so real philosophical conservatism shouldn’t’ve taken an active stand against the most insidious international leftist movement in modern history? not buyin’ it, though of course you can quibble on the details.

  8. C Bowen

    TS;

    A Southern Cold Warrior who was against the Civil Rights movement, was a confused chap–the Civil Rights movement was designed to placate Third World non-aligned nations.

    A pro-life Cold Warrior was a confused chap. While feminism was taking over the US, the Soviet was pro-natal.

    Anthony Sutton’s work for the (conservative) Hoover Institute on the Soviet Union itself (as a beneficiary of Western finance and tech transfers) has been endorsed by establishment types like Richard Pipes and Zbigniew Brzezinski.

    Wall Street and the Bolshevik Revolution is readily available free on the web. Might be a good starting point for re-evaluating the period, but the discussion of tech transfers to the Soviet in later books is where it gets interesting.

    Always in the back of the mind, recall Cold Warrior Ronald Reagan restarting the grain shipments to the Soviet, after Carter had halted them.
    _________________________
    Red;

    Purging Hart and Buckley over something so cheaply partisan was ham fisted, but my point was to mention the other Lowry purge.

  9. TS

    “and they all came to the U.S. and became good liberals and conservatives.”

    look i know there’s this “neocons everywhere” mentality but this is completely ahistorical. the conservative movement prior to Reagan was definitely not composed of ex-Trotskyites, and though some existed at NR they were not neoconservatives.

  10. RedPhillips

    “so real philosophical conservatism shouldn’t’ve taken an active stand against the most insidious international leftist movement in modern history?”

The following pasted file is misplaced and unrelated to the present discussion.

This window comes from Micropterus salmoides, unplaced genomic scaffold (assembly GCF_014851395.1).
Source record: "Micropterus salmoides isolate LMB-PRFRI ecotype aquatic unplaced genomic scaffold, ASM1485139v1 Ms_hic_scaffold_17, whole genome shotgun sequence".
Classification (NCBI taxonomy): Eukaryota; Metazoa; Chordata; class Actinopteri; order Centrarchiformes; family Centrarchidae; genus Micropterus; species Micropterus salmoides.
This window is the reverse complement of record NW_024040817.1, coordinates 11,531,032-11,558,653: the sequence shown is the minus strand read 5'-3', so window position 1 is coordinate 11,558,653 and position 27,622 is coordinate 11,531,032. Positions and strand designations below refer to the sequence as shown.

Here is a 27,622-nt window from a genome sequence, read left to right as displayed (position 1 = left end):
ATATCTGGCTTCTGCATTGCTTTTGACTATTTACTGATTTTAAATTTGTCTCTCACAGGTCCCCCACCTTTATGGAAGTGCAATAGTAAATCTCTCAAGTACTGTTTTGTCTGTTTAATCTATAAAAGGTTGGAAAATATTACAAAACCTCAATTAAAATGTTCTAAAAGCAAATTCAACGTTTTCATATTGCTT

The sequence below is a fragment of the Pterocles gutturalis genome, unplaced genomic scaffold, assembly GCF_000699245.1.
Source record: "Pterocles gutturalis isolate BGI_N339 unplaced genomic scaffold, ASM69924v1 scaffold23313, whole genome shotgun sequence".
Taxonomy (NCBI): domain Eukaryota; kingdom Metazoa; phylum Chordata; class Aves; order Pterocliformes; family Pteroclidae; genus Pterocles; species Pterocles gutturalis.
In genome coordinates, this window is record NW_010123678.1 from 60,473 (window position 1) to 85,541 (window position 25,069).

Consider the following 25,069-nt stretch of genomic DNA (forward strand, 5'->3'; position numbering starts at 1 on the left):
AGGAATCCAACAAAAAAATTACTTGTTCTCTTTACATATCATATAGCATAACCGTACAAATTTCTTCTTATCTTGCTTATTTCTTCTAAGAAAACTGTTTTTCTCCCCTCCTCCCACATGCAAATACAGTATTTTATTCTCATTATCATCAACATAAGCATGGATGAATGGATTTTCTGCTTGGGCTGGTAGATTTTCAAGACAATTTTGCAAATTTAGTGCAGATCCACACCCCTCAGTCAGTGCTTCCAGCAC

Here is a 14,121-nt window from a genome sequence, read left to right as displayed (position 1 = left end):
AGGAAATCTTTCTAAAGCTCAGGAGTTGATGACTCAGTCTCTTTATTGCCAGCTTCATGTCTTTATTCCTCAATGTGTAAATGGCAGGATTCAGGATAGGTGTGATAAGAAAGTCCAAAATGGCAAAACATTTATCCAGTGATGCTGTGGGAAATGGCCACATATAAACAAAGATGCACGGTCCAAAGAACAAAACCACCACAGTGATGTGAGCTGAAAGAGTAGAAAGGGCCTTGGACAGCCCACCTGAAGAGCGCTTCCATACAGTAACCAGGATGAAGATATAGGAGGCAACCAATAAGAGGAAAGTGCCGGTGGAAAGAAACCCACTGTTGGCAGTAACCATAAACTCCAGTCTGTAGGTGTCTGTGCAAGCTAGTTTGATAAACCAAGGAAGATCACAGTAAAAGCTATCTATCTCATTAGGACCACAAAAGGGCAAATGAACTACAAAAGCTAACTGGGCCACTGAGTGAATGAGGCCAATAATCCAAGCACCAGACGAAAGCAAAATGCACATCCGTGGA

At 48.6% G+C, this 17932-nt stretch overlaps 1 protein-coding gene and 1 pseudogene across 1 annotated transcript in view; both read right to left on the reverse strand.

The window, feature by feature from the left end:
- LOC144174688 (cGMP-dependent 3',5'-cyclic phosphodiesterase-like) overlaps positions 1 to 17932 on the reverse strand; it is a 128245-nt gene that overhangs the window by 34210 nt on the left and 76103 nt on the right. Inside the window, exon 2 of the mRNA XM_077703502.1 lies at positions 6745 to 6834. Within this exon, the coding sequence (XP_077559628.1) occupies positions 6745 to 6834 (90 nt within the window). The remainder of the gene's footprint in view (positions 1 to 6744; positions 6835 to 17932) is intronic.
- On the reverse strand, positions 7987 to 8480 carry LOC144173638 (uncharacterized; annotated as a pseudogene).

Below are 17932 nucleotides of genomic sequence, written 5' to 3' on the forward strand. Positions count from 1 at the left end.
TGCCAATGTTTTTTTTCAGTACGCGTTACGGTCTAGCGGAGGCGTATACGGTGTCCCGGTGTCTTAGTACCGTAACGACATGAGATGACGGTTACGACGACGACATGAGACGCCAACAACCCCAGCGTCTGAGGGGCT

Real conservatives should not presume for their country some special and exaggerated role as the world’s fighter for freedom. Such a conceit is quintessentially radical.

  11. thaddeus

    I see this silliness quoted again. It was wrong the first time, and it’s wrong now. The word “before” is the poison in this idea:

    As Richard Spencer noted in his recent piece, “The conservative movement deserves to die. And it must be fully de-legitimized before we can build something new in its place.”

    Yes, it deserves to die. But we must build something new in its place to de-legitimize it, not the other way around.

    The building on our side must come first. It must be more than just online blogs and ‘zines. It must be television exposure. It must be media ownership and control. Until we have a Fox News of our own, we’re not there yet.

    Spencer’s statement claims that the de-legitimization of the conservative moment must come first. And that’s ludicrous.

    That’s like having a coup but having no government-in-waiting to put in place of the deposed rulers.

    You have to establish and legitimize a government-in-waiting first. Only then can you have the coup.

  12. TS

    “Real conservatives should not presume for their country some special and exaggerated role as the world’s fighter for freedom”

    democratizing the world and stopping the spread of Communism are two different things, as seen by the fact that the U.S. offered support to nondemocratic regimes fighting Communist insurgencies. the idea that we should’ve just sat on our hands while the USSR pushed its ideology throughout the Third World is silly.

  13. TS

    i don’t get what you’re talking about. Western Communists were worse than the USSR? we should’ve gone full Joe McCarthy on “Anglo-Communists” and left the Soviets alone? we’re talking a huge superpower vs. individuals not in an official position of political power in the U.S. here.

    it seems like you’re making a show of pointing out lesser-known history as if it somehow makes the case against our Cold War policies, when it doesn’t.

  14. TS

    so because several major institutions today are leftist, the USSR collapsing doesn’t matter. k…